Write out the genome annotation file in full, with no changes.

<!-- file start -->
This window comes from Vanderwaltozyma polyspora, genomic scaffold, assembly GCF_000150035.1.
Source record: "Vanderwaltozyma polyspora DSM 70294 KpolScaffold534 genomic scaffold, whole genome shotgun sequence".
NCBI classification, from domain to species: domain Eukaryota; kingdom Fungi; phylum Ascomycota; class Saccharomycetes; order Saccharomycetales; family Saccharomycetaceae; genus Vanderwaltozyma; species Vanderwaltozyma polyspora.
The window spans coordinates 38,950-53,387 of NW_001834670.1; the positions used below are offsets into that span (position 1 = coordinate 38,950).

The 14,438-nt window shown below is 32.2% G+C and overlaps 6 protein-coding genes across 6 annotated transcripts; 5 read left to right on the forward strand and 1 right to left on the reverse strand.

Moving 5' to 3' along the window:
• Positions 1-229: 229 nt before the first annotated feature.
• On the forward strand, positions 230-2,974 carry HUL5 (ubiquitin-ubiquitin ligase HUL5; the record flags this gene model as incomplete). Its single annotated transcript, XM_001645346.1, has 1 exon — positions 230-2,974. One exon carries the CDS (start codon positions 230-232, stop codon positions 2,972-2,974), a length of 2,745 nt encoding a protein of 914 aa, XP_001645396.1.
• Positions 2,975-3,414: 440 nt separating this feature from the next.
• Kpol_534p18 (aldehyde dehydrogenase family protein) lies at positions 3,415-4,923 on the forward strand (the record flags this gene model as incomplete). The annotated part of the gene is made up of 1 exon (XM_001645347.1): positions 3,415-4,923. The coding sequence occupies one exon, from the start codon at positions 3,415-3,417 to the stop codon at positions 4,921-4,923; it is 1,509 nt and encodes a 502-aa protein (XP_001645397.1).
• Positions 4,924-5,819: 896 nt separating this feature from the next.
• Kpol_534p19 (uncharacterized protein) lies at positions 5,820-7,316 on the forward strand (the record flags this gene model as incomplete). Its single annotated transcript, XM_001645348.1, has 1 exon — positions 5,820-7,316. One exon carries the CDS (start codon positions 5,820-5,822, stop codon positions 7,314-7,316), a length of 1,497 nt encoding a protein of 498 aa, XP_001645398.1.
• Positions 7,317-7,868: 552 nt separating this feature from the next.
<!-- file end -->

This window comes from Vanderwaltozyma polyspora, genomic scaffold, assembly GCF_000150035.1.
Source record: "Vanderwaltozyma polyspora DSM 70294 KpolScaffold534 genomic scaffold, whole genome shotgun sequence".
NCBI classification, from domain to species: domain Eukaryota; kingdom Fungi; phylum Ascomycota; class Saccharomycetes; order Saccharomycetales; family Saccharomycetaceae; genus Vanderwaltozyma; species Vanderwaltozyma polyspora.
The window spans coordinates 38,950-53,387 of NW_001834670.1; the positions used below are offsets into that span (position 1 = coordinate 38,950).

The 14,438-nt window shown below is 32.2% G+C and overlaps 6 protein-coding genes across 6 annotated transcripts; 5 read left to right on the forward strand and 1 right to left on the reverse strand.

Moving 5' to 3' along the window:
• Positions 1-229: 229 nt before the first annotated feature.
• On the forward strand, positions 230-2,974 carry HUL5 (ubiquitin-ubiquitin ligase HUL5; the record flags this gene model as incomplete). Its single annotated transcript, XM_001645346.1, has 1 exon — positions 230-2,974. One exon carries the CDS (start codon positions 230-232, stop codon positions 2,972-2,974), a length of 2,745 nt encoding a protein of 914 aa, XP_001645396.1.
• Positions 2,975-3,414: 440 nt separating this feature from the next.
• Kpol_534p18 (aldehyde dehydrogenase family protein) lies at positions 3,415-4,923 on the forward strand (the record flags this gene model as incomplete). The annotated part of the gene is made up of 1 exon (XM_001645347.1): positions 3,415-4,923. The coding sequence occupies one exon, from the start codon at positions 3,415-3,417 to the stop codon at positions 4,921-4,923; it is 1,509 nt and encodes a 502-aa protein (XP_001645397.1).
• Positions 4,924-5,819: 896 nt separating this feature from the next.
• Kpol_534p19 (uncharacterized protein) lies at positions 5,820-7,316 on the forward strand (the record flags this gene model as incomplete). Its single annotated transcript, XM_001645348.1, has 1 exon — positions 5,820-7,316. One exon carries the CDS (start codon positions 5,820-5,822, stop codon positions 7,314-7,316), a length of 1,497 nt encoding a protein of 498 aa, XP_001645398.1.
• Positions 7,317-7,868: 552 nt separating this feature from the next.